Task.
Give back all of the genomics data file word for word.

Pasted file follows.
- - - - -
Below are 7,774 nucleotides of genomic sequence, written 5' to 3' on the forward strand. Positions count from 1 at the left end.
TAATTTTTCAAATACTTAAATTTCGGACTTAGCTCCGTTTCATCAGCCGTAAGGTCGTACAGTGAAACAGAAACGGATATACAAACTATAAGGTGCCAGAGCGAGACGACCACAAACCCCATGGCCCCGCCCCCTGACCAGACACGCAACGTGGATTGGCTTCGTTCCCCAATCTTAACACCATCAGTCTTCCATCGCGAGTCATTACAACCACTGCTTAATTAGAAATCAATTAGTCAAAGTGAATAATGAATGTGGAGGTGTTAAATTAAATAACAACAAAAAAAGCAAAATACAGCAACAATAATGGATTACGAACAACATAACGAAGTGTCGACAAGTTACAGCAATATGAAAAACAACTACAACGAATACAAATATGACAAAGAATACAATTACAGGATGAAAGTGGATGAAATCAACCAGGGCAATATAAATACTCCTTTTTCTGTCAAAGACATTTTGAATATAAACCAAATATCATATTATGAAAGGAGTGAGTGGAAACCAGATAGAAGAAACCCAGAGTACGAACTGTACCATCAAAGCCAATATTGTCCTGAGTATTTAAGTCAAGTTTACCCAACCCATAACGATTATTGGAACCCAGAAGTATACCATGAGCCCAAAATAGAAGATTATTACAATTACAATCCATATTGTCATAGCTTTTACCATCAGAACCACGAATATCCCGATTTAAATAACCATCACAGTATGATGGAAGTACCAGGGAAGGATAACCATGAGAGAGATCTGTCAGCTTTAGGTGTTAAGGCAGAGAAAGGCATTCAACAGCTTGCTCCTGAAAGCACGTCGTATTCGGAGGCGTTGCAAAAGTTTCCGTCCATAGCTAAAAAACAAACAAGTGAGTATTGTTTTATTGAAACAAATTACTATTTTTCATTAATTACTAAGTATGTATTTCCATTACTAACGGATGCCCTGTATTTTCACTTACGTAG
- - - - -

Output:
Below are 7,774 nucleotides of genomic sequence, written 5' to 3' on the forward strand. Positions count from 1 at the left end.
TAATTTTTCAAATACTTAAATTTCGGACTTAGCTCCGTTTCATCAGCCGTAAGGTCGTACAGTGAAACAGAAACGGATATACAAACTATAAGGTGCCAGAGCGAGACGACCACAAACCCCATGGCCCCGCCCCCTGACCAGACACGCAACGTGGATTGGCTTCGTTCCCCAATCTTAACACCATCAGTCTTCCATCGCGAGTCATTACAACCACTGCTTAATTAGAAATCAATTAGTCAAAGTGAATAATGAATGTGGAGGTGTTAAATTAAATAACAACAAAAAAAGCAAAATACAGCAACAATAATGGATTACGAACAACATAACGAAGTGTCGACAAGTTACAGCAATATGAAAAACAACTACAACGAATACAAATATGACAAAGAATACAATTACAGGATGAAAGTGGATGAAATCAACCAGGGCAATATAAATACTCCTTTTTCTGTCAAAGACATTTTGAATATAAACCAAATATCATATTATGAAAGGAGTGAGTGGAAACCAGATAGAAGAAACCCAGAGTACGAACTGTACCATCAAAGCCAATATTGTCCTGAGTATTTAAGTCAAGTTTACCCAACCCATAACGATTATTGGAACCCAGAAGTATACCATGAGCCCAAAATAGAAGATTATTACAATTACAATCCATATTGTCATAGCTTTTACCATCAGAACCACGAATATCCCGATTTAAATAACCATCACAGTATGATGGAAGTACCAGGGAAGGATAACCATGAGAGAGATCTGTCAGCTTTAGGTGTTAAGGCAGAGAAAGGCATTCAACAGCTTGCTCCTGAAAGCACGTCGTATTCGGAGGCGTTGCAAAAGTTTCCGTCCATAGCTAAAAAACAAACAAGTGAGTATTGTTTTATTGAAACAAATTACTATTTTTCATTAATTACTAAGTATGTATTTCCATTACTAACGGATGCCCTGTATTTTCACTTACGTAG